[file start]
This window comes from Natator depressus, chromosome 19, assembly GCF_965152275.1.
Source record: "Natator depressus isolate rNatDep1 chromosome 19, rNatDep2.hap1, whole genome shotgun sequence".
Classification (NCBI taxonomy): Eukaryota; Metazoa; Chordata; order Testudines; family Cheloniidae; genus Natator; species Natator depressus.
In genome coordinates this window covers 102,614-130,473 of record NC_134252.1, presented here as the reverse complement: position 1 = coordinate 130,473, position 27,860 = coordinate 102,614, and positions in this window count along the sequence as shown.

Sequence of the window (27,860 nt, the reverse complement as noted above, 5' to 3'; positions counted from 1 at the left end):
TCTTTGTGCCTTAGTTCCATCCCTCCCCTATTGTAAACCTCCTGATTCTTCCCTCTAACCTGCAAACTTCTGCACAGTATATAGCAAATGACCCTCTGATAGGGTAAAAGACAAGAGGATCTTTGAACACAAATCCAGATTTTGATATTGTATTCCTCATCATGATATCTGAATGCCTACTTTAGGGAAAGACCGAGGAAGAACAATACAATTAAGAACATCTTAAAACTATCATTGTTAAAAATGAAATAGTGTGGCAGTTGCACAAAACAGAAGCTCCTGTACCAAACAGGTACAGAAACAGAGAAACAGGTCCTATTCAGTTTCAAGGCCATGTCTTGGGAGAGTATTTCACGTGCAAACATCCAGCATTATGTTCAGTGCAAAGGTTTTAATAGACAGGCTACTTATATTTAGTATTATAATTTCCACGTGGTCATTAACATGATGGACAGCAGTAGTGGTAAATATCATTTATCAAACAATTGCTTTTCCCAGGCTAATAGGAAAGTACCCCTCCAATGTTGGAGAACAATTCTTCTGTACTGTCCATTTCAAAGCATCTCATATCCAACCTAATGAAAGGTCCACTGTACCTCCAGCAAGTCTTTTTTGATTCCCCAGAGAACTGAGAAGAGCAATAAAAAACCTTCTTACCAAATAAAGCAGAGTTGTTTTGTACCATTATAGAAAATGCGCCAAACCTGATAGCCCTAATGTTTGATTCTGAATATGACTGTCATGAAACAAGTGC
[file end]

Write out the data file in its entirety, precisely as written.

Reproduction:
This window comes from Natator depressus, chromosome 19, assembly GCF_965152275.1.
Source record: "Natator depressus isolate rNatDep1 chromosome 19, rNatDep2.hap1, whole genome shotgun sequence".
Classification (NCBI taxonomy): Eukaryota; Metazoa; Chordata; order Testudines; family Cheloniidae; genus Natator; species Natator depressus.
In genome coordinates this window covers 102,614-130,473 of record NC_134252.1, presented here as the reverse complement: position 1 = coordinate 130,473, position 27,860 = coordinate 102,614, and positions in this window count along the sequence as shown.

Sequence of the window (27,860 nt, the reverse complement as noted above, 5' to 3'; positions counted from 1 at the left end):
TCTTTGTGCCTTAGTTCCATCCCTCCCCTATTGTAAACCTCCTGATTCTTCCCTCTAACCTGCAAACTTCTGCACAGTATATAGCAAATGACCCTCTGATAGGGTAAAAGACAAGAGGATCTTTGAACACAAATCCAGATTTTGATATTGTATTCCTCATCATGATATCTGAATGCCTACTTTAGGGAAAGACCGAGGAAGAACAATACAATTAAGAACATCTTAAAACTATCATTGTTAAAAATGAAATAGTGTGGCAGTTGCACAAAACAGAAGCTCCTGTACCAAACAGGTACAGAAACAGAGAAACAGGTCCTATTCAGTTTCAAGGCCATGTCTTGGGAGAGTATTTCACGTGCAAACATCCAGCATTATGTTCAGTGCAAAGGTTTTAATAGACAGGCTACTTATATTTAGTATTATAATTTCCACGTGGTCATTAACATGATGGACAGCAGTAGTGGTAAATATCATTTATCAAACAATTGCTTTTCCCAGGCTAATAGGAAAGTACCCCTCCAATGTTGGAGAACAATTCTTCTGTACTGTCCATTTCAAAGCATCTCATATCCAACCTAATGAAAGGTCCACTGTACCTCCAGCAAGTCTTTTTTGATTCCCCAGAGAACTGAGAAGAGCAATAAAAAACCTTCTTACCAAATAAAGCAGAGTTGTTTTGTACCATTATAGAAAATGCGCCAAACCTGATAGCCCTAATGTTTGATTCTGAATATGACTGTCATGAAACAAGTGC